When I have to handle bad news, either I break down or I become super focused. Earlier this year we received some unsettling news, health-wise. I didn't break down at all. I was a rock. However, when I heard about the recent health battle by a good friend, I lost it, weeping like a child.
Some events trigger my anxiety in different ways. It doesn't mean that I'm not having issues if I'm super focused. The calm cool me is still dealing with the fear.
Author Grea Warner writes amazing stories. Emotionally gripping ones with relationships at the core. WHISKEY GIRL is her latest release. And like her other books, it deals with a strong woman who must face some tough decisions. I love how readers will find themselves in the characters of this book. Now available in Ebook and Paperback, be sure to pick up a copy for yourself or the special family member in your life.
I’ve been called many names—mid-kid, wild child, Ella Bella, preacher’s daughter, and probably a lot of others behind my back. Whiskey Girl, though, is top shelf. It’s not necessarily the most accurate. But it’s my favorite because of who crowned me with it.
Entering the bar, all I wanted was a temporary escape. I needed a moment of not comparing my life to my perfect sister’s. And that definitely meant a shot of something strong … something that would leave an impression. Little did I know, it wouldn’t be the alcohol but the stranger sitting beside me.
When fate traumatically threw us together a second time, the initial bond I had with that man strengthened. Maks understood sister issues. He understood being the undervalued family member. He understood loss. He understood me.
What Maks didn’t understand was my ability to protect myself from being hurt. I did it when playing sports, and I had learned to do the same with relationships. That’s why when it came to our goodbye, I needed to be the strongest proof and fly away.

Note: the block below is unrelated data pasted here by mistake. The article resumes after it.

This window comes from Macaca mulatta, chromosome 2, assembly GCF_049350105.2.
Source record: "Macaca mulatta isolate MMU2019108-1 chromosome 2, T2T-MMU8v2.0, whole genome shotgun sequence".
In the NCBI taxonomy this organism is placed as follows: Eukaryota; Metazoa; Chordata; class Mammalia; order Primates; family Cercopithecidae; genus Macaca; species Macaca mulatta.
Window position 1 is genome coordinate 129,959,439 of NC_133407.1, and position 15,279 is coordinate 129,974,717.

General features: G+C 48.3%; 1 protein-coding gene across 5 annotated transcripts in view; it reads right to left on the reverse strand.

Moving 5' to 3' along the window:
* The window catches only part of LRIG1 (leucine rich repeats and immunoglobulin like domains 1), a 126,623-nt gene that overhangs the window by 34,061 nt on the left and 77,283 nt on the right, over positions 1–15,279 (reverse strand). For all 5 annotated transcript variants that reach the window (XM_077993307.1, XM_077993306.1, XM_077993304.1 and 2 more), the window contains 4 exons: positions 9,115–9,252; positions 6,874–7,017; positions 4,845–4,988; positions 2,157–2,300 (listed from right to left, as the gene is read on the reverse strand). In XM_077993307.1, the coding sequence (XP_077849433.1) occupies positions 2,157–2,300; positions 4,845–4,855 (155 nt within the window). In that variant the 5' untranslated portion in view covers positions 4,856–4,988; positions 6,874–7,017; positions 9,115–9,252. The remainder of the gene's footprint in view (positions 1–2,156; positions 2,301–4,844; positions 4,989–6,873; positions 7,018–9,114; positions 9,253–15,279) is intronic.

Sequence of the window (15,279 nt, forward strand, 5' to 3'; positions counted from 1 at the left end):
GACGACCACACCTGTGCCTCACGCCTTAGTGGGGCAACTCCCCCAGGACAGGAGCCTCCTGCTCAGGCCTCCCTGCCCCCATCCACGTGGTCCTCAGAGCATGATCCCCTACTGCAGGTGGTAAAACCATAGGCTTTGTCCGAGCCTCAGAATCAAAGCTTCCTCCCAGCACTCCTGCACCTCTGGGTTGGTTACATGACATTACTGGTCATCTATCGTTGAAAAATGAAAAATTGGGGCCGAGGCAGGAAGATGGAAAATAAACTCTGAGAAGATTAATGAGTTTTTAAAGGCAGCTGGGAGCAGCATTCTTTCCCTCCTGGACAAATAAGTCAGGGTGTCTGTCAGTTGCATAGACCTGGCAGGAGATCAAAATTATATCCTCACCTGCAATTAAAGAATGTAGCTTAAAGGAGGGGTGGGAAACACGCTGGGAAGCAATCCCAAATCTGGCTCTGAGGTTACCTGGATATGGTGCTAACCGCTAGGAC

But bottles break. Wings get clipped. And my directionless life suddenly seemed to have a plan of its own.
“I’m ready to sit,” I reiterated. “I need to—”
And then, Boom, I did. I dropped right to the wooden surface of the porch. Thankfully, it was with somewhat of control, and I landed squarely, but not too harshly, on my bottom.
I could hear but not necessarily focus on Maks. I knew he had lowered his body to sit beside me. Actually seeing him clearly, though, meant too much concentration.
“You’re going to hyperventilate. Calm. Calm down.” When he scooted his knees right up against mine, I managed to finally see his eyes. “Breathe.”
But that was the problem. I couldn’t seem to do that … at least not correctly. The considerate Californian took my hand in his and placed it on his T-shirt-covered chest. What color the garment was or if it had any other details, I did not know. I could feel the thin softness of it, though, and his firm body moving ever so slowly and steadily underneath it. Then his other hand rested on my upper chest, close to my heart. There was an obvious imbalance of our breathing patterns, and I understood it was mine that beat in an imperfect rhythm. I also knew at that moment what his purpose was. He wanted to regulate me … to have his hands do what his words could not—help me be calm and breathe.
Gator Girl Extraordinaire